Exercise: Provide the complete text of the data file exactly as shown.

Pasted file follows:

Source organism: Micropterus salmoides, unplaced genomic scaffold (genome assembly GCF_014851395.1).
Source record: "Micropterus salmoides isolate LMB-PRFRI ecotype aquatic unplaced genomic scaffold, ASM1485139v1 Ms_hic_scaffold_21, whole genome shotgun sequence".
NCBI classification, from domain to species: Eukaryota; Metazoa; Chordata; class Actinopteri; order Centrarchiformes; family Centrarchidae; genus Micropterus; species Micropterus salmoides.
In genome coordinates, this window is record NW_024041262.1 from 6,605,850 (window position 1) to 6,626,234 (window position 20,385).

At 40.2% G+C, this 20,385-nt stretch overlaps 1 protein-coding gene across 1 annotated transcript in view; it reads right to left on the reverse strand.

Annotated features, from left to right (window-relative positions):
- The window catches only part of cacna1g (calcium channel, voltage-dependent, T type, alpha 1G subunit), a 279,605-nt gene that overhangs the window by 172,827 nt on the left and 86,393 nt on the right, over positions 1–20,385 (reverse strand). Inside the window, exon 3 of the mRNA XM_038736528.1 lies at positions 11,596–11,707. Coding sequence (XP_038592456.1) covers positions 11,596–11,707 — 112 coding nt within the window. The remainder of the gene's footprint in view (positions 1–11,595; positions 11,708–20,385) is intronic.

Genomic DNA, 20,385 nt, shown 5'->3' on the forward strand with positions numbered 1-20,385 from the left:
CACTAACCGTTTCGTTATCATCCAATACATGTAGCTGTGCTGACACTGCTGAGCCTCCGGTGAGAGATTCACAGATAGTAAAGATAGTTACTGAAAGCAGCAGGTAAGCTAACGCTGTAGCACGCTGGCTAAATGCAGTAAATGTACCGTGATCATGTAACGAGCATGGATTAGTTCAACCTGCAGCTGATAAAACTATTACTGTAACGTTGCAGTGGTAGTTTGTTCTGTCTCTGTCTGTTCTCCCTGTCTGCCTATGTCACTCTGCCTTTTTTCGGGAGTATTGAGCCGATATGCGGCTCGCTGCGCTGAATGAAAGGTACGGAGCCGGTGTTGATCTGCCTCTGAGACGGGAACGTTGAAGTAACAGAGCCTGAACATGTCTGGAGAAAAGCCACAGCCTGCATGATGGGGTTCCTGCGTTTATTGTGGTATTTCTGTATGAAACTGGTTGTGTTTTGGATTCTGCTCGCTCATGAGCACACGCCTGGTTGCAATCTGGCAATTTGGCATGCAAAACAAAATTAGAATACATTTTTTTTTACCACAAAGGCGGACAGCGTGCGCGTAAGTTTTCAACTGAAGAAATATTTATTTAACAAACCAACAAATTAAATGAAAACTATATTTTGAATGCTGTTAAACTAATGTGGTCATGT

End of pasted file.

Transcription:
Source organism: Micropterus salmoides, unplaced genomic scaffold (genome assembly GCF_014851395.1).
Source record: "Micropterus salmoides isolate LMB-PRFRI ecotype aquatic unplaced genomic scaffold, ASM1485139v1 Ms_hic_scaffold_21, whole genome shotgun sequence".
NCBI classification, from domain to species: Eukaryota; Metazoa; Chordata; class Actinopteri; order Centrarchiformes; family Centrarchidae; genus Micropterus; species Micropterus salmoides.
In genome coordinates, this window is record NW_024041262.1 from 6,605,850 (window position 1) to 6,626,234 (window position 20,385).

At 40.2% G+C, this 20,385-nt stretch overlaps 1 protein-coding gene across 1 annotated transcript in view; it reads right to left on the reverse strand.

Annotated features, from left to right (window-relative positions):
- The window catches only part of cacna1g (calcium channel, voltage-dependent, T type, alpha 1G subunit), a 279,605-nt gene that overhangs the window by 172,827 nt on the left and 86,393 nt on the right, over positions 1–20,385 (reverse strand). Inside the window, exon 3 of the mRNA XM_038736528.1 lies at positions 11,596–11,707. Coding sequence (XP_038592456.1) covers positions 11,596–11,707 — 112 coding nt within the window. The remainder of the gene's footprint in view (positions 1–11,595; positions 11,708–20,385) is intronic.

Genomic DNA, 20,385 nt, shown 5'->3' on the forward strand with positions numbered 1-20,385 from the left:
CACTAACCGTTTCGTTATCATCCAATACATGTAGCTGTGCTGACACTGCTGAGCCTCCGGTGAGAGATTCACAGATAGTAAAGATAGTTACTGAAAGCAGCAGGTAAGCTAACGCTGTAGCACGCTGGCTAAATGCAGTAAATGTACCGTGATCATGTAACGAGCATGGATTAGTTCAACCTGCAGCTGATAAAACTATTACTGTAACGTTGCAGTGGTAGTTTGTTCTGTCTCTGTCTGTTCTCCCTGTCTGCCTATGTCACTCTGCCTTTTTTCGGGAGTATTGAGCCGATATGCGGCTCGCTGCGCTGAATGAAAGGTACGGAGCCGGTGTTGATCTGCCTCTGAGACGGGAACGTTGAAGTAACAGAGCCTGAACATGTCTGGAGAAAAGCCACAGCCTGCATGATGGGGTTCCTGCGTTTATTGTGGTATTTCTGTATGAAACTGGTTGTGTTTTGGATTCTGCTCGCTCATGAGCACACGCCTGGTTGCAATCTGGCAATTTGGCATGCAAAACAAAATTAGAATACATTTTTTTTTACCACAAAGGCGGACAGCGTGCGCGTAAGTTTTCAACTGAAGAAATATTTATTTAACAAACCAACAAATTAAATGAAAACTATATTTTGAATGCTGTTAAACTAATGTGGTCATGT